“This one has a section on fear demons. Nasty little blokes. Emphasis on ‘little’.”

I cackled, hearing Gachnar’s squeaky little voice in my head.

Shoutout to Gachnar

Gachnar exclaiming that he is the dark lord of nightmares

As for the new characters, there is a lot to be mined in a character like Nina, who grew up not only aware of the Slayers and of Buffy’s existence, she grew up resentful of them and outright hating Buffy, whom she holds responsible for the death of her father. In gaining her Slayer power, she learns a different perspective on the actions that Buffy took and continues to take. Her background informs how she approaches the role of Slayer, in that she started out studying as a medic, was pretty far down on the power hierarchy among what’s left of the Watcher’s Council, and generally considered herself something of a scaredy-cat weakling.

Her determination to save others, sometimes at the expense of “the mission” puts her at odds with both how the Watchers expect a Slayer to behave, and her own tendencies, as the Slayer part of her craves physical action, whereas her nature tends toward caution and information-gathering. There’s also an interesting sibling relationship between Nina and her twin, Artemis, as her ascension to Slayer causes the reversal of long-held roles, which is a comfortable experience for neither. I also enjoyed the ancillary cast, who will clearly form an eventual Scooby Gang of their own. Much of Buffy’s strength lay in her relationships with her friends and family, and White strikes a similar tone with her treatment of these characters. That said, she does leaven the cast with a bit more diversity than Buffy did (let’s be real, it was a very white show, as Mr. Trick reminded us), and a variety of sexual orientations are represented.

In addition, and I feel like this was probably the hardest part, she got the feel of Buffy. It had the strength of story, and the humor, and the heart that I expect of something that is going to be associated with that property. Several of the references and jokes, both old and new, made me smile and occasionally cackle out loud.

It’s been a long time since I got a new adventure in Buffy’s world, and while the characters were new, there was a distinct familiarity that made me feel like I had hung out with some old pals. Like the original, this was a story about a girl that carries unexpected power and responsibility, and how that affects every action she can ever take, whether she wants it to or not. In addition, I always enjoy a story that is a study in power, how it’s gained, how it’s used, and how it affects us, which this is. I also loved that the book almost trolled the universe in parts, such as this statement from Artemis: “Once a part of Watcher society, the only ways out are death, prison, or failure so complete you join Wesley Wyndam-Pryce in working for a vampire named Angel.”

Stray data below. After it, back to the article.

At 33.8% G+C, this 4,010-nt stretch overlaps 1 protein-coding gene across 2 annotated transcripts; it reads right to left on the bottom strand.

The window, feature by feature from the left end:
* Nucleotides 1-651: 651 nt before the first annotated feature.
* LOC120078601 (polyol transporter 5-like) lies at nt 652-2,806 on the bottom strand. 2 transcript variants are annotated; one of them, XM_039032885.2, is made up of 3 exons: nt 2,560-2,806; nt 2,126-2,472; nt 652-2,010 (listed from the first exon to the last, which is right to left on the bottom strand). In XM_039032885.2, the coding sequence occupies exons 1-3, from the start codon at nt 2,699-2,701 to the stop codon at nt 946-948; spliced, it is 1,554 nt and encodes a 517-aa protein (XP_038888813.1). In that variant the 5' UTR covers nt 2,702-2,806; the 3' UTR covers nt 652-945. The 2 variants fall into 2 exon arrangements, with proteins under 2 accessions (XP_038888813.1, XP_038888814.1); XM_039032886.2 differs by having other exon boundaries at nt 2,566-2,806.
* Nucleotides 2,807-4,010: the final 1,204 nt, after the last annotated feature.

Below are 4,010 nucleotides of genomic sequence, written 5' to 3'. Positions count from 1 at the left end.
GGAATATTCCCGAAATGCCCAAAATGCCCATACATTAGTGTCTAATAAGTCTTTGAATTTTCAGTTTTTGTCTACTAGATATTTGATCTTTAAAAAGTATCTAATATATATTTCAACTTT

While I feel like this book was written with the older Buffy fans firmly in mind, and by someone that clearly loved the universe, I would add that newer fans, even those who may still be in the process of discovering Buffy’s story, have no reason to be afraid of picking this up. I don’t think they’ll be confused. Some of the more obscure references may be lost on them (oh, hey, look at this book on history of Pylea), but there are enough funny exchanges that have nothing to do with the original show (“I once switched out her focusing crystals with rock candy. She didn’t notice. So when she complains about magic being gone, just know she wasn’t good at it when it was here.”) that the humor and story hopefully would still remain solid for someone without the background knowledge. Even without the connection to the broader Slayer universe, this remains an effective story about a girl just discovering how to have power and use it in the ways that feel right to her, as well as cope with education, mean girls, family conflict, and a very cute Watcher boy. This is, after all, still a sixteen year old girl, and she has her own story to tell.

I look forward to seeing this series continue. Long live Nina, the Vampire Slayer.

Buffy looking beat up but smiling